How Frame of Reference Impacts Us More than We Think

Recently I started listing to the Invisibilia podcast from NPR (fantastic, by the way), and their most recent episode was about how your frame of reference can greatly impact your experience.

They interviewed a woman with Asperger’s who participated in an experiment that allowed her to briefly see the world through the eyes of someone without it, and she talked about how that changed her whole outlook on life.  Even though afterward she went home with exactly the same limitations, she had gotten a different frame of reference for life, and that made a huge impact on her.

This story was moving and fascinating, to be sure, but it didn’t resonate the way the second interview did.

The second person they spoke to was Hasan Minhaj, a comedian best known for his role as a correspondent on The Daily Show, who was raised by a father who came from India when it was in the middle of very rough times.  Hasan experienced the world through two different frames of reference–his own, and his father’s.


Hassan Minhaj  |  How Frame of Reference Impacts us More than we Think  |  Jill of all Trades
Picture is from Hasan Minhaj’s website!


He spoke of how as a child, when he experienced difficulties (and they were what most Americans would consider legitimate troubles; he was bullied and called names and was the victim of some pretty gross racism, especially after 9/11), his father couldn’t seem to understand how he could complain.  In comparison to what his father had gone through and even to what his extended family back in India was currently going through, his troubles were nothing.

So what this gave Hasan was a conflicting perspective.  On one hand, he was fully aware there was worse out there, so should he be more accepting of the things he was going through?  On the other hand, as they pointed out, what if Martin Luther King Jr. had just accepted his troubles because others had it worse?

In other words: what is the balance between “having perspective” or a wider frame of reference, and being just upset enough by the smaller injustices to make necessary change?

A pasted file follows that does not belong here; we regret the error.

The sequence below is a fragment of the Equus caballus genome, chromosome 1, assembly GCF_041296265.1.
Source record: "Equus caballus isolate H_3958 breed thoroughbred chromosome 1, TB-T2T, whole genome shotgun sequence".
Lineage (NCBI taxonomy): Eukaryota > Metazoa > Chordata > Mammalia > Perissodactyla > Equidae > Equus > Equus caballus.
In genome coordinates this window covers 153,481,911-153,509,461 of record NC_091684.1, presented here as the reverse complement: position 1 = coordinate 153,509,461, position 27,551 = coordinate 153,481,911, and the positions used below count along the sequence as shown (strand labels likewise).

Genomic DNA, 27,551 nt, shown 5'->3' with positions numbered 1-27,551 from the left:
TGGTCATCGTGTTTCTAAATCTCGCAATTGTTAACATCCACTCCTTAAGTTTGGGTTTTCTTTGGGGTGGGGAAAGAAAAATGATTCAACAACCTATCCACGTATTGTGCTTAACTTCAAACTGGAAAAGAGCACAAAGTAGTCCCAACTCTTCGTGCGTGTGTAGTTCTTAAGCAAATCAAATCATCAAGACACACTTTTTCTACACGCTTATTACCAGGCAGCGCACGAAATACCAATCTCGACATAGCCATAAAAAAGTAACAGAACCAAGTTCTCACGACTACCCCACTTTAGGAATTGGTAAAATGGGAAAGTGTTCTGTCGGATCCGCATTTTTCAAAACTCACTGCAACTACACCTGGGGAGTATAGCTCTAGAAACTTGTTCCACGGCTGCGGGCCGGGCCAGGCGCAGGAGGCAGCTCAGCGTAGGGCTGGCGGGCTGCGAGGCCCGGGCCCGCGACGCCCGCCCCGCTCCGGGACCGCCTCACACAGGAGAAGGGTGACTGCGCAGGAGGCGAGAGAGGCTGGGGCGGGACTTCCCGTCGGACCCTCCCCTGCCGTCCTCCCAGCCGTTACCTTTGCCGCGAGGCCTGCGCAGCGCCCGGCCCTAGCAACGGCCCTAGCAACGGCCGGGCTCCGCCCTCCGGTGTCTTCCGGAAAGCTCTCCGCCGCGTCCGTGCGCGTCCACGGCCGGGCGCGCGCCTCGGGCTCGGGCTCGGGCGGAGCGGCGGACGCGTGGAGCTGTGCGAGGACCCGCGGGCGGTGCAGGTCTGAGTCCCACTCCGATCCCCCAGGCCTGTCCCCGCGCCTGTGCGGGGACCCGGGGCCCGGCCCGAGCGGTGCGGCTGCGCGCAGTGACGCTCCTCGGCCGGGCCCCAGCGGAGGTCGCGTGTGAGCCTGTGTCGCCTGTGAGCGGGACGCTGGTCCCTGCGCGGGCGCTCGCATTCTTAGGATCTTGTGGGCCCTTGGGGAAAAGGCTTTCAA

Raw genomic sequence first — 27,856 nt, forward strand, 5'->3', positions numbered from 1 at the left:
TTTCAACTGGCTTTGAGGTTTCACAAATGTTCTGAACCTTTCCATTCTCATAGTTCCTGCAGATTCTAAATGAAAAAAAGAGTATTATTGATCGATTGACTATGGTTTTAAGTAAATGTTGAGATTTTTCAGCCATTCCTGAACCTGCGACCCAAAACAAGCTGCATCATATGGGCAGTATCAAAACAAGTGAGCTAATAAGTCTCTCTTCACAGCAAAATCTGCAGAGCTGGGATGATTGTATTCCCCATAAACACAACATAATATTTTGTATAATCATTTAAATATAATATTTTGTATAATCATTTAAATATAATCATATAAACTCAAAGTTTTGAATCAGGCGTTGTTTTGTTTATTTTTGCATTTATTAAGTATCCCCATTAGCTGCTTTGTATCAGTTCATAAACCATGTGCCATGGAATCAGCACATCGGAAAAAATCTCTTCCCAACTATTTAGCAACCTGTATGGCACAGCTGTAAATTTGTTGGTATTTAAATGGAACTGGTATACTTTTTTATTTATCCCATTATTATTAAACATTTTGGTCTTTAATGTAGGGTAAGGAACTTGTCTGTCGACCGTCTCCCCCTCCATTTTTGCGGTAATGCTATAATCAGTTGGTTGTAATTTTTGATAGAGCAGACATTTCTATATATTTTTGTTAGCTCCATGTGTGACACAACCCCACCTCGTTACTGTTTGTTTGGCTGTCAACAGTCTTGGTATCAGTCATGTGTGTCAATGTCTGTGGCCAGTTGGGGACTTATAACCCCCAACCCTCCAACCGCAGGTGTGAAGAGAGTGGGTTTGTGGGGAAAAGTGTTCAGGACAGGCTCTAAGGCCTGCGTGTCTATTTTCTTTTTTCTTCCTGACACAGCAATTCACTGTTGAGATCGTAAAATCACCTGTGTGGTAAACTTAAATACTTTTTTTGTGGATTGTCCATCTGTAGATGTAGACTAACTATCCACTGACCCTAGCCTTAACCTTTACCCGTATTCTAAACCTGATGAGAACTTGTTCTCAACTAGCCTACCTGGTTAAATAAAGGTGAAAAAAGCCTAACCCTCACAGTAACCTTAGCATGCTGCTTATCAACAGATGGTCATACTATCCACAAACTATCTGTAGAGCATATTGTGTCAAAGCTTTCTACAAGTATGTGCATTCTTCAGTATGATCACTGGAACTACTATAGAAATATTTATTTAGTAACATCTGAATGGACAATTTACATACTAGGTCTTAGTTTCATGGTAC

It took me some time to figure out why this resonated with me.  I think a big part of that is because it was complex…there is more than one way I experience something akin to what Hasan does (not that I’m comparing our levels of difficulty).


Frame of Reference 1: Heritage

For one, my father is from Syria.  When my dada brought him and my nana and aunts and uncles to the U.S. in the 70s, they were escaping a pretty nasty situation.  My family is Armenian, and as Christians they were mistreated badly in that area of the world.  My father still has scars on his head from where other children threw rocks at him.

And this is nothing even still compared to the Armenian genocide, a burden we all bear not only because it brings us sadness and still affects us all greatly–consider the diaspora alone–but also for the same reasons Hasan’s heritage can be a burden for him at times.  It’s akin to survivor’s guilt.  In our frame of reference, we consider ourselves lucky.  Shouldn’t we then take everything that comes our way in stride, never forgetting to be grateful?

I am reminded of a quote from my all-time favorite novel, Fugitive Pieces, when a man is talking about his father who survived the Holocaust, and dealt with a bizarre relationship with food as a result:


“Knowing what he knew, should he stuff himself, or starve?”


Frame of Reference 2: Gender

This one took me an extra bit of time to put my finger on.  I have experienced numerous counts of violence, harassment and discrimination due to my gender.  I’m an outspoken feminist.  And I truly believe that my gender is oppressed in this country.

However I have trouble sometimes with the fact that most of what I know, understand and talk about is “western feminism.” In a way, my problems are largely first world problems.  How can I complain about body standards when women in other countries experience genital mutilation?  How can I complain about making 73 cents on the man’s dollar when some women aren’t even allowed to work?  How can I complain about experiencing sexual assault or harassment when some women have been brutally raped?

I didn’t report my sexual assault to the authorities.  I felt severe guilt (a common, if absurd, reaction) and didn’t feel my pain was worth the trouble filing charges would cause everyone else.  This is perhaps the most obvious instance of how my frame of reference–and ensuing sense of survivor’s guilt–has affected me.


So my question is: to what extent does my frame of reference give me a good, open perspective, and to what extent does it harm me?


How does your frame of reference impact you?  Do you have a story about how a frame of reference changed for you?  Tell me below!


How Frame of Reference Impacts us More than we Think | Jill of all Trades